Interpreting Daniel’s Statue

Q. I was reading your answer about the 2 legs of the statue in Daniel that they were indicative of two Romes (I’ve also heard it taught that they are indicative of the two halves of the empire of the Seleucids) But I started wondering then, by that logic the chest and arms would also have to be representing three different parts of the Media-Persian empire, wouldn’t they?

A. Perhaps my description wasn’t clear. The two legs of iron represent the first Roman Empire. It eventually did have both Eastern and Western components, but that’s not what makes for 2 Romes. The second Rome is the feet and toes.

There’s no connection in Daniel’s interpretation of the statue between the number of parts in the statue and the number of members in any coalition the parts represent. Media Persia was the only coalition and as you pointed out, there’s a chest and two arms of silver. Greece was not a coalition but is represented by a belly and two thighs. Rome was not a coalition either but is represented by two legs in the first instance and two feet and ten toes in the second.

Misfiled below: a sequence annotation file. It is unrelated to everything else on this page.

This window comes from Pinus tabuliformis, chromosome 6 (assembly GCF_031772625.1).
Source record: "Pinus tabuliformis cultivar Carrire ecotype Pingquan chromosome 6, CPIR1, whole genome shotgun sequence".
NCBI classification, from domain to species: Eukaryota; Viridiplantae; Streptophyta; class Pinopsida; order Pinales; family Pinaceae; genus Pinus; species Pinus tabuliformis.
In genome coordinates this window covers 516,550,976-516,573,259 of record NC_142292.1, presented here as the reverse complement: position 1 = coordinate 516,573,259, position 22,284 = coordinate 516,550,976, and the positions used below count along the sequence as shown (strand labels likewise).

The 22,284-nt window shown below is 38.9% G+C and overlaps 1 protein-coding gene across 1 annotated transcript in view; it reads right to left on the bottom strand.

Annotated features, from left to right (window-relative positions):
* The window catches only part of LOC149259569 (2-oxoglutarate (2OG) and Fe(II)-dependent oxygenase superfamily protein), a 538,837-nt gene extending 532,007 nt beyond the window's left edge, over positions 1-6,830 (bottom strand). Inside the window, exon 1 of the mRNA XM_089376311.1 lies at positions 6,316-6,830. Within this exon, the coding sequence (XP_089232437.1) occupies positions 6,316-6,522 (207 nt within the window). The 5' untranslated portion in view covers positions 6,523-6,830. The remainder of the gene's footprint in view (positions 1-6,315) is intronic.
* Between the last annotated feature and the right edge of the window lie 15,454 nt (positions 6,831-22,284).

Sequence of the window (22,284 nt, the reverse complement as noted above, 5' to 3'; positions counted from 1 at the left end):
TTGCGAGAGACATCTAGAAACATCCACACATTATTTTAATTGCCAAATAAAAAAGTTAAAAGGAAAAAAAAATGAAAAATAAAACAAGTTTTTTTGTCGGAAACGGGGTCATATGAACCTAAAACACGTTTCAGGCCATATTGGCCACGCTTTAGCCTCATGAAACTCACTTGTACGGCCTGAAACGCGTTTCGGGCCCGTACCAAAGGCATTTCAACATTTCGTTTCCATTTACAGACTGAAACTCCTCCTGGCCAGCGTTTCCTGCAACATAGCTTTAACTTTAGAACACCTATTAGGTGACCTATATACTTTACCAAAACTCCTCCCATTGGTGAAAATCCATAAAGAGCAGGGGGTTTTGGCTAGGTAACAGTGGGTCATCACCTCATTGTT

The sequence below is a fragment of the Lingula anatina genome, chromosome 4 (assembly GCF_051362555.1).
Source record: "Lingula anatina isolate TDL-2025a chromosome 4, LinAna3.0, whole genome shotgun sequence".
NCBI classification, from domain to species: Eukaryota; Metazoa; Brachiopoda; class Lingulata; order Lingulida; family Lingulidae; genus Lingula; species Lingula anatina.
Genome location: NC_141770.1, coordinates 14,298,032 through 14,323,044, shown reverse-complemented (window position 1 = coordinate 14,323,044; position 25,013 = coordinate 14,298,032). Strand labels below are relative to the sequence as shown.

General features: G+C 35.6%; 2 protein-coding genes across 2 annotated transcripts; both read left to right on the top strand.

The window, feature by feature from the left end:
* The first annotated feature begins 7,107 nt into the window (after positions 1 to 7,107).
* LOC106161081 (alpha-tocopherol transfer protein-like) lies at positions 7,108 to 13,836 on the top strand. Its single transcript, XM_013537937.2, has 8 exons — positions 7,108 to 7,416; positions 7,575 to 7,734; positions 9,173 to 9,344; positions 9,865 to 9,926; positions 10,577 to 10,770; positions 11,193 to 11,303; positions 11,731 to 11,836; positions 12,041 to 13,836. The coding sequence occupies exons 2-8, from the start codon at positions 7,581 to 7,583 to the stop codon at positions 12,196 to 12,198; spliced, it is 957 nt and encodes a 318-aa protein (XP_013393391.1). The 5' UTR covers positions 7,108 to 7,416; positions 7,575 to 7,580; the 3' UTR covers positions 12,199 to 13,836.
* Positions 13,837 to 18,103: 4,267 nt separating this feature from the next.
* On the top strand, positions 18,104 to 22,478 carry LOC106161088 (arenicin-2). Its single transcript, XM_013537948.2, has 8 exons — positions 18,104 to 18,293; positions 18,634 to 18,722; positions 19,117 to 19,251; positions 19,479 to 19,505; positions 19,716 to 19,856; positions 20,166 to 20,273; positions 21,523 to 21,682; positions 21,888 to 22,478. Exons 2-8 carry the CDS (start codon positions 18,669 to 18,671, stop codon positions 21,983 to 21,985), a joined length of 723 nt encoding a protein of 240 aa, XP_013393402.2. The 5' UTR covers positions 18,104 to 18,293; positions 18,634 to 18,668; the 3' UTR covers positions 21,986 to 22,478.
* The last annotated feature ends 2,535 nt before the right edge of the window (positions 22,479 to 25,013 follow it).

Think of the statue’s division into different metals as a natural division of the human body rather than an effort to define the characteristics of the Empires they represent.

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